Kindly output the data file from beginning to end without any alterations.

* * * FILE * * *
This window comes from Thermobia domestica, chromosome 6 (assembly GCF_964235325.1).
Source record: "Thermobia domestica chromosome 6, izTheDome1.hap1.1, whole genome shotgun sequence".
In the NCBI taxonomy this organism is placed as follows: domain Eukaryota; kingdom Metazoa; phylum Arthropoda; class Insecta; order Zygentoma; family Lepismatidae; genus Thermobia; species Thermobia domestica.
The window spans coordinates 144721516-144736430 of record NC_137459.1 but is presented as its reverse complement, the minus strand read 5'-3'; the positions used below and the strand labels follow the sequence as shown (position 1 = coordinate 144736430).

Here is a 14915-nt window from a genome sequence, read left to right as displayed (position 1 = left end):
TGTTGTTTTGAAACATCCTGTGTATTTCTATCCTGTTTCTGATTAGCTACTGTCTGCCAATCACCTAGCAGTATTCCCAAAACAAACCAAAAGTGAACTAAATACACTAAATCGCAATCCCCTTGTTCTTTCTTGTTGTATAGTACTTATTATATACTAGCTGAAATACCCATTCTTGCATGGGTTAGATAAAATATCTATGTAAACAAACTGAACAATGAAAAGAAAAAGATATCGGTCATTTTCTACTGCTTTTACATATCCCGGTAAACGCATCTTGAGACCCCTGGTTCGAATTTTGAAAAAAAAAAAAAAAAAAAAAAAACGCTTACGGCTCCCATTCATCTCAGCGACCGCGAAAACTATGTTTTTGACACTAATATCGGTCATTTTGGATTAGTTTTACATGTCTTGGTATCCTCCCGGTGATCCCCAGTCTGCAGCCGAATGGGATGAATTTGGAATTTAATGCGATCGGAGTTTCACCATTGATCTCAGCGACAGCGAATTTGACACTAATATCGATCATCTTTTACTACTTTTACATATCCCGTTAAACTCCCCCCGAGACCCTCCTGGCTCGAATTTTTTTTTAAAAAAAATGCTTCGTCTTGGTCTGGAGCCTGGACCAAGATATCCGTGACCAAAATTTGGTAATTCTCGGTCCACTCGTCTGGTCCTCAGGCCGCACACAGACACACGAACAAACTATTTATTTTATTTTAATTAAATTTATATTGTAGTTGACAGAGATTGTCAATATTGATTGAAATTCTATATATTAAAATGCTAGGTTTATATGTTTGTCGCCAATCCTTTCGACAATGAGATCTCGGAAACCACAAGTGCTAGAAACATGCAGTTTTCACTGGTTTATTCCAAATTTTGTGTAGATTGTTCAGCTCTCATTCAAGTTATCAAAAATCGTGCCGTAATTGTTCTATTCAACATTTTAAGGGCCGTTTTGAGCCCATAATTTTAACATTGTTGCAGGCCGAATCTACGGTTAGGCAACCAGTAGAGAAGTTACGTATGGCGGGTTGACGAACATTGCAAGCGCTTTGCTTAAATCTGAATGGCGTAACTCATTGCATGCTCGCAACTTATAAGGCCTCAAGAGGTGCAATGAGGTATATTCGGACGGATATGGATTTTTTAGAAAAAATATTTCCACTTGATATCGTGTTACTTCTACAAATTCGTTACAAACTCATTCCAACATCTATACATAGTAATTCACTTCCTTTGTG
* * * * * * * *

This window comes from Thermobia domestica, chromosome 6 (assembly GCF_964235325.1).
Source record: "Thermobia domestica chromosome 6, izTheDome1.hap1.1, whole genome shotgun sequence".
In the NCBI taxonomy this organism is placed as follows: domain Eukaryota; kingdom Metazoa; phylum Arthropoda; class Insecta; order Zygentoma; family Lepismatidae; genus Thermobia; species Thermobia domestica.
The window spans coordinates 144721516-144736430 of record NC_137459.1 but is presented as its reverse complement, the minus strand read 5'-3'; the positions used below and the strand labels follow the sequence as shown (position 1 = coordinate 144736430).

Here is a 14915-nt window from a genome sequence, read left to right as displayed (position 1 = left end):
TGTTGTTTTGAAACATCCTGTGTATTTCTATCCTGTTTCTGATTAGCTACTGTCTGCCAATCACCTAGCAGTATTCCCAAAACAAACCAAAAGTGAACTAAATACACTAAATCGCAATCCCCTTGTTCTTTCTTGTTGTATAGTACTTATTATATACTAGCTGAAATACCCATTCTTGCATGGGTTAGATAAAATATCTATGTAAACAAACTGAACAATGAAAAGAAAAAGATATCGGTCATTTTCTACTGCTTTTACATATCCCGGTAAACGCATCTTGAGACCCCTGGTTCGAATTTTGAAAAAAAAAAAAAAAAAAAAAAAACGCTTACGGCTCCCATTCATCTCAGCGACCGCGAAAACTATGTTTTTGACACTAATATCGGTCATTTTGGATTAGTTTTACATGTCTTGGTATCCTCCCGGTGATCCCCAGTCTGCAGCCGAATGGGATGAATTTGGAATTTAATGCGATCGGAGTTTCACCATTGATCTCAGCGACAGCGAATTTGACACTAATATCGATCATCTTTTACTACTTTTACATATCCCGTTAAACTCCCCCCGAGACCCTCCTGGCTCGAATTTTTTTTTAAAAAAAATGCTTCGTCTTGGTCTGGAGCCTGGACCAAGATATCCGTGACCAAAATTTGGTAATTCTCGGTCCACTCGTCTGGTCCTCAGGCCGCACACAGACACACGAACAAACTATTTATTTTATTTTAATTAAATTTATATTGTAGTTGACAGAGATTGTCAATATTGATTGAAATTCTATATATTAAAATGCTAGGTTTATATGTTTGTCGCCAATCCTTTCGACAATGAGATCTCGGAAACCACAAGTGCTAGAAACATGCAGTTTTCACTGGTTTATTCCAAATTTTGTGTAGATTGTTCAGCTCTCATTCAAGTTATCAAAAATCGTGCCGTAATTGTTCTATTCAACATTTTAAGGGCCGTTTTGAGCCCATAATTTTAACATTGTTGCAGGCCGAATCTACGGTTAGGCAACCAGTAGAGAAGTTACGTATGGCGGGTTGACGAACATTGCAAGCGCTTTGCTTAAATCTGAATGGCGTAACTCATTGCATGCTCGCAACTTATAAGGCCTCAAGAGGTGCAATGAGGTATATTCGGACGGATATGGATTTTTTAGAAAAAATATTTCCACTTGATATCGTGTTACTTCTACAAATTCGTTACAAACTCATTCCAACATCTATACATAGTAATTCACTTCCTTTGTG